If you saw the latest Department of Transportation report card for June travel, you would have seen a lot of good news. There has been plenty of reporting about how on time performance is up, mishandled bags are down, and things are just generally running quite smoothly. But there is an exception, and it’s United. The June report shows United really struggling to run a good operation. And though it has taken steps since then to fix the problem, things aren’t getting any better.
During June, the reporting airlines averaged just over 80 percent of flights arriving on time. United was in dead last with 70.1 percent. That kept United in last place for the full quarter with a steadily decreasing on time performance.
Maybe it just flew into airports where the weather was worse, right? That doesn’t explain everything. In Denver, it lagged Frontier by more than 4 points (and Frontier had the second worst on time performance for the month). Southwest was three points better than that. In Chicago, American ran a full 10 points better than United. LA was even more surprising with United running an incredible 15 points behind American. Sure, Newark and San Francisco were terrible, but that doesn’t explain why United lagged everywhere else. More likely, it’s United not doing a great job of merging two different operations and everyone else has to suffer.
Looking deeper, nearly 10 percent of all United’s flights were delayed due to an “Air Carrier Delay” with another 10 percent due to “Late Arriving Aircraft.” Something clearly isn’t going right, and the rest of the operation is suffering. As you would expect when an airline is running a bad operation, mishandled bag reports increased significantly, by about 15 percent. And for the second quarter, involuntary denied boardings about tripled compared to the same time last year. What a mess.
United Knows There’s a Problem
There’s another reason we know that this isn’t just a weather issue. United has admitted as such. In fact, the airline sent out an bulletin to employees in early July explaining what it was changing to get things back on track. In the note, it was said United would add more spare airplanes, dedicate more mechanics to working on preventative maintenance, put more slack in crew schedules, and increase scheduled flight times in order to get back on track.
Those are all good moves to help make sure people get to their destinations on time, but is it working? No. At least, not yet.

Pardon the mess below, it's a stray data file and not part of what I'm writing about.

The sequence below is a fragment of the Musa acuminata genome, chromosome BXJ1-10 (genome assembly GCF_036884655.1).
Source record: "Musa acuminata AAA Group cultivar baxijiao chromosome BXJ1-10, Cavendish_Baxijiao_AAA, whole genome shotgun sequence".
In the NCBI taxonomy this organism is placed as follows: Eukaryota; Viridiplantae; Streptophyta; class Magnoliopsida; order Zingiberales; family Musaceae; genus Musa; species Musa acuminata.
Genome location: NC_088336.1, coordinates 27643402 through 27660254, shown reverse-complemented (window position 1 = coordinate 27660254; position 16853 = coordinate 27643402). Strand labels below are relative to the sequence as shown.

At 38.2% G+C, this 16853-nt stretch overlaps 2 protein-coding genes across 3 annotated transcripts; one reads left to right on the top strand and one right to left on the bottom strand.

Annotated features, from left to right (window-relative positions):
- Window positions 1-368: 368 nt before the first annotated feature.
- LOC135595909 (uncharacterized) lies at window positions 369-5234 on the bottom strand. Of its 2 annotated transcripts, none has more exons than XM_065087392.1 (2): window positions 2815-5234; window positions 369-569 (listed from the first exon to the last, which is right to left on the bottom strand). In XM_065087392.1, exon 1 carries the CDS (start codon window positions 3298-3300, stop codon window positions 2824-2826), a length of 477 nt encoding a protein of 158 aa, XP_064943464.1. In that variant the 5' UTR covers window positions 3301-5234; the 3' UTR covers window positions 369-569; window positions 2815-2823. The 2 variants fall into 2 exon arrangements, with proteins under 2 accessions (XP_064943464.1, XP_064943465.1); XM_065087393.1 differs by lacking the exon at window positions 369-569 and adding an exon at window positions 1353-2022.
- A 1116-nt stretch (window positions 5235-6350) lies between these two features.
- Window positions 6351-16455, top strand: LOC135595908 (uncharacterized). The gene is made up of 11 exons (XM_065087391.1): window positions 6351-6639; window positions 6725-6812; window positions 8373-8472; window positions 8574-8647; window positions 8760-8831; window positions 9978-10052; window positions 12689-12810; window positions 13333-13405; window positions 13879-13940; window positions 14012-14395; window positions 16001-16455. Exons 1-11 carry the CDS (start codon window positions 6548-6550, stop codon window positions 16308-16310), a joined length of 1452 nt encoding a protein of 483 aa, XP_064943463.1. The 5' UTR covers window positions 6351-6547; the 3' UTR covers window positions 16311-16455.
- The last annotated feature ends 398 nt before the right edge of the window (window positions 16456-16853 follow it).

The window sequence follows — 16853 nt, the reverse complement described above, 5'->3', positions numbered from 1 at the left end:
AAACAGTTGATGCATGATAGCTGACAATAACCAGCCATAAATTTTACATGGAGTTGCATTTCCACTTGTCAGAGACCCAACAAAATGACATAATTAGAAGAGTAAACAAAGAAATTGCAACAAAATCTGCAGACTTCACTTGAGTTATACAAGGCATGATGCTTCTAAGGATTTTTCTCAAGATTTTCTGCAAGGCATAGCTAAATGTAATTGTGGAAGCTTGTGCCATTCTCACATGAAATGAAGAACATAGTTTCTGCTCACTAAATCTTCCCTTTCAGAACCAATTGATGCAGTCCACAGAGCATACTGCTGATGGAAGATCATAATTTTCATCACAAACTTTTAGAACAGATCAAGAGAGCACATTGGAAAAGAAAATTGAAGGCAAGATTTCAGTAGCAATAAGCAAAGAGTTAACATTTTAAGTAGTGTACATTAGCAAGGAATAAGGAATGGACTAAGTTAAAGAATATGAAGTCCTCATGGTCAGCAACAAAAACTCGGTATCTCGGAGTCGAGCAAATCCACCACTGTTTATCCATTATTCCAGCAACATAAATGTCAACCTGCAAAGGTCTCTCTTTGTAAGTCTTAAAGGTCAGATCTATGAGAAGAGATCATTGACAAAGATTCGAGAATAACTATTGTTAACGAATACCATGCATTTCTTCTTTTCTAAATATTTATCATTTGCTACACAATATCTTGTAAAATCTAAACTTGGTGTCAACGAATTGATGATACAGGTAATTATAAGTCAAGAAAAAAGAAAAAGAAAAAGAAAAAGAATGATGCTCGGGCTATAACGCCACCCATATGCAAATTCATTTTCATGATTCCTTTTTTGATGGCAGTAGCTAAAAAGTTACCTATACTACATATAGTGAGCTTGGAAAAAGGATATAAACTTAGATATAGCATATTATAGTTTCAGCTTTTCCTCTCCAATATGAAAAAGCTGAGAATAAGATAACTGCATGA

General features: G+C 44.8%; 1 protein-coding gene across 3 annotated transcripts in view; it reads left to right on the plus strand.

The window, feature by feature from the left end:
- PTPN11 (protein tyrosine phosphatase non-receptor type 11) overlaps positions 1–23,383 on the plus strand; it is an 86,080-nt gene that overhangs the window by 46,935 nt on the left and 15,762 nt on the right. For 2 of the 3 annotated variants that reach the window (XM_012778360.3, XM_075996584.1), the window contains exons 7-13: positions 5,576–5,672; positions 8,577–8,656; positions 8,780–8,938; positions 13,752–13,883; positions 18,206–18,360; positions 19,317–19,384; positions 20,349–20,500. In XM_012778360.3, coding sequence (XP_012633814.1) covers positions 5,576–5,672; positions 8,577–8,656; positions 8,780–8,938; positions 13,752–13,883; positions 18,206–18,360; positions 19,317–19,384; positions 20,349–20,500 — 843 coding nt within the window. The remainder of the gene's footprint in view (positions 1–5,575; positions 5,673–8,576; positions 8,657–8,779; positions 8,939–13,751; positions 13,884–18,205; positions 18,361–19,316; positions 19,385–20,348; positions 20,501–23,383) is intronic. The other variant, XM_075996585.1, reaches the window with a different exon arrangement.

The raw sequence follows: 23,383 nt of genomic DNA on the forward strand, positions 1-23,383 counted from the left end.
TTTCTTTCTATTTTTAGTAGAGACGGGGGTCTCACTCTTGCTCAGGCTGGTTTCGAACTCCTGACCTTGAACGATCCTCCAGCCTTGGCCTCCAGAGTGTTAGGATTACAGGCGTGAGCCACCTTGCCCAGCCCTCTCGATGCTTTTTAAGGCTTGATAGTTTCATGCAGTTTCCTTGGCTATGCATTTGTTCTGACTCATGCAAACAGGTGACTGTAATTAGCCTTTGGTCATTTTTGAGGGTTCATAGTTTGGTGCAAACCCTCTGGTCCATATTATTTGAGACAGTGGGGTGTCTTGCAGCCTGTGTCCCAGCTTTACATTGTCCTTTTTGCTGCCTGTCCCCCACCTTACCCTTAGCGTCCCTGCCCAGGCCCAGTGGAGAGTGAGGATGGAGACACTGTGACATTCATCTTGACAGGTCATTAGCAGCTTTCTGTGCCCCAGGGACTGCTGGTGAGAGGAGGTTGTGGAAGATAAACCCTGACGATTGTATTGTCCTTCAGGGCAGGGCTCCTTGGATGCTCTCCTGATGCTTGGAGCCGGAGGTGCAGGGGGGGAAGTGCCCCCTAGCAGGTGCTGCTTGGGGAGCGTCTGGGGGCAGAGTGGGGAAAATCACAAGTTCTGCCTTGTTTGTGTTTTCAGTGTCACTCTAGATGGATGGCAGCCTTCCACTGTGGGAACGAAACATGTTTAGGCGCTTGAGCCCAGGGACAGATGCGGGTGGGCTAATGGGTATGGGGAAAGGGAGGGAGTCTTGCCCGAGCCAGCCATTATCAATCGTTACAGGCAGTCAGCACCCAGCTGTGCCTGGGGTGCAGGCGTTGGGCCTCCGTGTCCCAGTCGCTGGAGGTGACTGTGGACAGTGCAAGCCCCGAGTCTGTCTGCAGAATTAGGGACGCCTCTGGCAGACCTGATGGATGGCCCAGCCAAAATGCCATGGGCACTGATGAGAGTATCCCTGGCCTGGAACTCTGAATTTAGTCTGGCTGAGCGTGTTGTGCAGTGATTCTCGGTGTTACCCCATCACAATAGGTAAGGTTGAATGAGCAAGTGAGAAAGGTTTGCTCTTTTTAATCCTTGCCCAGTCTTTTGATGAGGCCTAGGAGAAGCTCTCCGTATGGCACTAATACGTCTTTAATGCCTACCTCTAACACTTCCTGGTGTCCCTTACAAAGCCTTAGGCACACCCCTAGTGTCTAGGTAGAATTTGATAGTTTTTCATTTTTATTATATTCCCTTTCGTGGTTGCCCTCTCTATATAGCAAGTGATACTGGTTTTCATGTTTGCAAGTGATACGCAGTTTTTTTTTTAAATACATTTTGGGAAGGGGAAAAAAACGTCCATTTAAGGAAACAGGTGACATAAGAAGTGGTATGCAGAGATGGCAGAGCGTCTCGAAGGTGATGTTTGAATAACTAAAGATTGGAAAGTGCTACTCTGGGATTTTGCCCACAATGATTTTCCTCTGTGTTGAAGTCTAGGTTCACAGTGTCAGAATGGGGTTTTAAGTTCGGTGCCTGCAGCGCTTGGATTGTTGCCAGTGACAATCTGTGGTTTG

Though the official government data beyond June has yet to come out, there are other sources. Looking at masFlight data, we can see up to just a day or two ago. In July, 66.3 percent of United flights arrived within 14 minutes of schedule (the government definition of “on time”). Southwest and American were the next lowest of the big guys with 77.8 and 78 percent respectively.
But with the improvements announced in only early July, maybe that wasn’t enough time. Unfortunately, looking at the beginning of August (through the 12th), things aren’t any better. United is still far behind. It ran on time just 69 percent of the time while the others were in the high 70s at least.
Usually, regional airlines show worse performance than the mainline carrier, but that’s not the case with United these days. For example, in those first twelve days of August, including regional airlines improved United’s performance from 69 percent to 71.7 percent. And in July, it went from 66.3 percent to 68.5 percent. While that means that the regional carriers are doing better than United, the mainline operation is still dragging everyone down with it. The result is a lot of angry United fliers regardless of whether the flight is operated by United or a regional partner.
This shouldn’t be a surprise to anyone who has flown United lately. We were supporting a conference with Cranky Concierge this week and several of our customers were delayed for non-weather reasons on United. Some of the delays were seemingly inexplicable with multiple aircraft swaps and crew delays. There were a lot of unhappy travelers.
What I can’t figure out is why this is still happening. United’s move in early July to fix the problem seemed to be the right steps, but here we are a month later and it’s still not having an impact. I know it can take some time to right the ship, but for United’s sake I really hope it happens sooner rather than later. I’ve started to see some clients ask to book away from the airline.
I don’t blame them.